1. Powershell Ide For Mac

PowerShell Core is a cross-platform (Windows, Linux, and macOS) automation and configuration tool/framework that works well with your existing tools and is optimized for dealing with structured data (e.g. JSON, CSV, XML, etc.), REST APIs, and object models.

As a mobile developer 90% of the time I work on a mac. Visual Studio for Mac is an awesome tool to create Xamarin mobile apps. More than not mobile apps are using services. You can use .NET Core to create APIs but deploying them isn't so easy on a mac. Sure you can use the Azure CLI, but if you are working with mixed teams Powershell seems to be king to deploy towards Azure.

About a year ago Microsoft made Powershell available for MacOs. But that doesn't mean you can use all of the Modules that are available. Until a few days ago you couldn't use AzureRM. Now that the AzureRM.NetCore is no longer in preview, it's time to explain how you can use the power of Powershell and AzureRM on your mac.

Installing Powershell

As I couldn't get the AzureRM modules working on an older version you need to make sure you run the latest version of Powershell for Mac.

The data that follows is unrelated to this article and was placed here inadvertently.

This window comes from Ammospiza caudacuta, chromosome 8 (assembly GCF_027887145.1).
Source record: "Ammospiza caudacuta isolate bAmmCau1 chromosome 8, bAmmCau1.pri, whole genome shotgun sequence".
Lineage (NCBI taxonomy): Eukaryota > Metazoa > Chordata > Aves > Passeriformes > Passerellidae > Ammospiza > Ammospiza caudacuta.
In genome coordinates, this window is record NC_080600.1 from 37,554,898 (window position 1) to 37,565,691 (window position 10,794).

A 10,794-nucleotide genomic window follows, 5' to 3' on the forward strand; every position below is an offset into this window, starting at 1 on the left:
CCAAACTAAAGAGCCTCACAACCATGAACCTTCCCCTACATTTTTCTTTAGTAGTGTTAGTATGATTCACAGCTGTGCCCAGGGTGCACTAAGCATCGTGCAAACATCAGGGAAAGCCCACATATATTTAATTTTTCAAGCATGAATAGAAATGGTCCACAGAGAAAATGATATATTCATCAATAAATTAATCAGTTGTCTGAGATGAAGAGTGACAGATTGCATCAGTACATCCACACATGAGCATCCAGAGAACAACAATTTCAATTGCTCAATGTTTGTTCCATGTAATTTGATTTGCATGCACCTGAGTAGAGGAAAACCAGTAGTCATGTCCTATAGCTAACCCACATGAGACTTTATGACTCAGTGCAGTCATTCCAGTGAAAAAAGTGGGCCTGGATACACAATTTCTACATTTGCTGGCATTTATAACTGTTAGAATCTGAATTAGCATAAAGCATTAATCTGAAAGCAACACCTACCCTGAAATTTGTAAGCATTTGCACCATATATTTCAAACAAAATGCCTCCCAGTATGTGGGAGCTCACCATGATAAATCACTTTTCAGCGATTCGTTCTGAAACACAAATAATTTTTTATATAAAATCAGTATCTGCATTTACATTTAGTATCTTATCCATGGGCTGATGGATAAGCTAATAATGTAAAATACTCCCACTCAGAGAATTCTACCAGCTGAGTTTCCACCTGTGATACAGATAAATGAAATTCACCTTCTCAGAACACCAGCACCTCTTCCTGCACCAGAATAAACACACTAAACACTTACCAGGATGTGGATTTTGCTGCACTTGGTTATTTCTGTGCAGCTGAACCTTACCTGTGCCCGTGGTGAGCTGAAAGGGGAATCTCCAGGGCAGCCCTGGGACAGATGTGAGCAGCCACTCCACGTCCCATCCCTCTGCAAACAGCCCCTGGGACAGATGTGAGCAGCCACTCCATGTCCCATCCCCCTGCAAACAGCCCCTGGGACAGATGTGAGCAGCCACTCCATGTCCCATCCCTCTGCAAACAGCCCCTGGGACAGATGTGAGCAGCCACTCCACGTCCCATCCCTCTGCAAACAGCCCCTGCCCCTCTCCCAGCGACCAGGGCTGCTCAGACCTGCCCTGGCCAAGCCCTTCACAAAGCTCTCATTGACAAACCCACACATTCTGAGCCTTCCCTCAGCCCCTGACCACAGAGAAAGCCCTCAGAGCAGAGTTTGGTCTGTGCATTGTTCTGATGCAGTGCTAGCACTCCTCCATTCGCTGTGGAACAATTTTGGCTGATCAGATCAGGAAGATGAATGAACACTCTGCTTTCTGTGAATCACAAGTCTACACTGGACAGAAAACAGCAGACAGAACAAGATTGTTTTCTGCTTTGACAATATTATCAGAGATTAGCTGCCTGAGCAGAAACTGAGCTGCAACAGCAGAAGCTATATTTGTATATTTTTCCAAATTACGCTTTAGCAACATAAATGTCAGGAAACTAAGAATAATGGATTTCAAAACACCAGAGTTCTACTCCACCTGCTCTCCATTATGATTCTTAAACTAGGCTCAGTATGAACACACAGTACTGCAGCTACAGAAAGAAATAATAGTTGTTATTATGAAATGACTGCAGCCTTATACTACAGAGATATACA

You can download a .pkg package from https://github.com/PowerShell/PowerShell.
Installing is as simple as any other package. Just follow the wizard.

After installing the package you can verify the version of Powershell by opening a terminal window and start Powershell.

The version I have is v6.0.0-beta4. I couldn't make AzureRM work with version v6.0.0-beta3 so make sure you have at least version v6.0.0-beta4.

Installing AzureRM modules

Before installing modules you'll need to know in which directory you want to store your modules.
Open a Powershell and verify the path where you can store your modules

Powershell For Mac

My path looks like:

I will store my modules in:

To install the AzureRM modules you'll need to open up a terminal and login as a root user. The instructions come from: https://www.powershellgallery.com/packages/AzureRM.Netcore/0.9.1

The path provided in the latest command corresponds with the path you found via $env:PSModulePath

Using the AzureRM modules

You can close the admin/root session and start a session as normal user.

Verify that the AzureRM modules are available